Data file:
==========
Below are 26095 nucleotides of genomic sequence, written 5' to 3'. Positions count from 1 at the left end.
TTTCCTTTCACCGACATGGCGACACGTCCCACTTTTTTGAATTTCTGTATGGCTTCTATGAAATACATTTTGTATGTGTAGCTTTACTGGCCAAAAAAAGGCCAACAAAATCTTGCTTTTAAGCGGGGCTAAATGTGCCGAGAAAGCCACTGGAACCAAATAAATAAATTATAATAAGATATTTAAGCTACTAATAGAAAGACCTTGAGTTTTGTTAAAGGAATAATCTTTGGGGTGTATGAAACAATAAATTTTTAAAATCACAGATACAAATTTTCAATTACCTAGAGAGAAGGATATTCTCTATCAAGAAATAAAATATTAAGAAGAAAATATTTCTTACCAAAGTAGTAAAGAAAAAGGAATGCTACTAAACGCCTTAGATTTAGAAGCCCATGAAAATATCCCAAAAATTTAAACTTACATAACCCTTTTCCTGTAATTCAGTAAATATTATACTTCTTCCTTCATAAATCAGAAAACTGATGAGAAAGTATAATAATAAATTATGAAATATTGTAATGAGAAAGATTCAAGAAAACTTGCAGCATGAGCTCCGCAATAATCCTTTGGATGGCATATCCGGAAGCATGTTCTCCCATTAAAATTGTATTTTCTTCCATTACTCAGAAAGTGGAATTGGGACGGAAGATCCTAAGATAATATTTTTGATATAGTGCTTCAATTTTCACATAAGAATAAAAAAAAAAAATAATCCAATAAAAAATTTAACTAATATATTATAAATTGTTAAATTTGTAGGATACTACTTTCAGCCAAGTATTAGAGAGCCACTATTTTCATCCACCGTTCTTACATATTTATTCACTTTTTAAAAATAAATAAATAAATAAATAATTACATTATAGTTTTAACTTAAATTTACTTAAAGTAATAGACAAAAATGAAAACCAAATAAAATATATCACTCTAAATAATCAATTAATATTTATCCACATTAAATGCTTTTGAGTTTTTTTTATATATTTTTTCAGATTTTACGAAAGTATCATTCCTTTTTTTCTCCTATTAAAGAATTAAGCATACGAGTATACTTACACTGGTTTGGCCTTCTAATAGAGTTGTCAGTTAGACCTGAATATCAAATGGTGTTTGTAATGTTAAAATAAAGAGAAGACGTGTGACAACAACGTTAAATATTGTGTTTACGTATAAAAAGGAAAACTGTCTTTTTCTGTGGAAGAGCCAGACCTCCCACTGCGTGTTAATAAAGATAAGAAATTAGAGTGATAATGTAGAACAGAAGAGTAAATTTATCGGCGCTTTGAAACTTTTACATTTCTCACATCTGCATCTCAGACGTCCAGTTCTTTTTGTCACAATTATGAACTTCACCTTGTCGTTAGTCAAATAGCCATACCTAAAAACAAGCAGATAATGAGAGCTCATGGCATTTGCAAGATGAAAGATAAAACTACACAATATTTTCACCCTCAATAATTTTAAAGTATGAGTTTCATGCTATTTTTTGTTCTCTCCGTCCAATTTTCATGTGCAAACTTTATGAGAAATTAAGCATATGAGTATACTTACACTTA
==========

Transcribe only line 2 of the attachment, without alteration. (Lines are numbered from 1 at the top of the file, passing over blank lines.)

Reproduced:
TTTCCTTTCACCGACATGGCGACACGTCCCACTTTTTTGAATTTCTGTATGGCTTCTATGAAATACATTTTGTATGTGTAGCTTTACTGGCCAAAAAAAGGCCAACAAAATCTTGCTTTTAAGCGGGGCTAAATGTGCCGAGAAAGCCACTGGAACCAAATAAATAAATTATAATAAGATATTTAAGCTACTAATAGAAAGACCTTGAGTTTTGTTAAAGGAATAATCTTTGGGGTGTATGAAACAATAAATTTTTAAAATCACAGATACAAATTTTCAATTACCTAGAGAGAAGGATATTCTCTATCAAGAAATAAAATATTAAGAAGAAAATATTTCTTACCAAAGTAGTAAAGAAAAAGGAATGCTACTAAACGCCTTAGATTTAGAAGCCCATGAAAATATCCCAAAAATTTAAACTTACATAACCCTTTTCCTGTAATTCAGTAAATATTATACTTCTTCCTTCATAAATCAGAAAACTGATGAGAAAGTATAATAATAAATTATGAAATATTGTAATGAGAAAGATTCAAGAAAACTTGCAGCATGAGCTCCGCAATAATCCTTTGGATGGCATATCCGGAAGCATGTTCTCCCATTAAAATTGTATTTTCTTCCATTACTCAGAAAGTGGAATTGGGACGGAAGATCCTAAGATAATATTTTTGATATAGTGCTTCAATTTTCACATAAGAATAAAAAAAAAAAATAATCCAATAAAAAATTTAACTAATATATTATAAATTGTTAAATTTGTAGGATACTACTTTCAGCCAAGTATTAGAGAGCCACTATTTTCATCCACCGTTCTTACATATTTATTCACTTTTTAAAAATAAATAAATAAATAAATAATTACATTATAGTTTTAACTTAAATTTACTTAAAGTAATAGACAAAAATGAAAACCAAATAAAATATATCACTCTAAATAATCAATTAATATTTATCCACATTAAATGCTTTTGAGTTTTTTTTATATATTTTTTCAGATTTTACGAAAGTATCATTCCTTTTTTTCTCCTATTAAAGAATTAAGCATACGAGTATACTTACACTGGTTTGGCCTTCTAATAGAGTTGTCAGTTAGACCTGAATATCAAATGGTGTTTGTAATGTTAAAATAAAGAGAAGACGTGTGACAACAACGTTAAATATTGTGTTTACGTATAAAAAGGAAAACTGTCTTTTTCTGTGGAAGAGCCAGACCTCCCACTGCGTGTTAATAAAGATAAGAAATTAGAGTGATAATGTAGAACAGAAGAGTAAATTTATCGGCGCTTTGAAACTTTTACATTTCTCACATCTGCATCTCAGACGTCCAGTTCTTTTTGTCACAATTATGAACTTCACCTTGTCGTTAGTCAAATAGCCATACCTAAAAACAAGCAGATAATGAGAGCTCATGGCATTTGCAAGATGAAAGATAAAACTACACAATATTTTCACCCTCAATAATTTTAAAGTATGAGTTTCATGCTATTTTTTGTTCTCTCCGTCCAATTTTCATGTGCAAACTTTATGAGAAATTAAGCATATGAGTATACTTACACTTA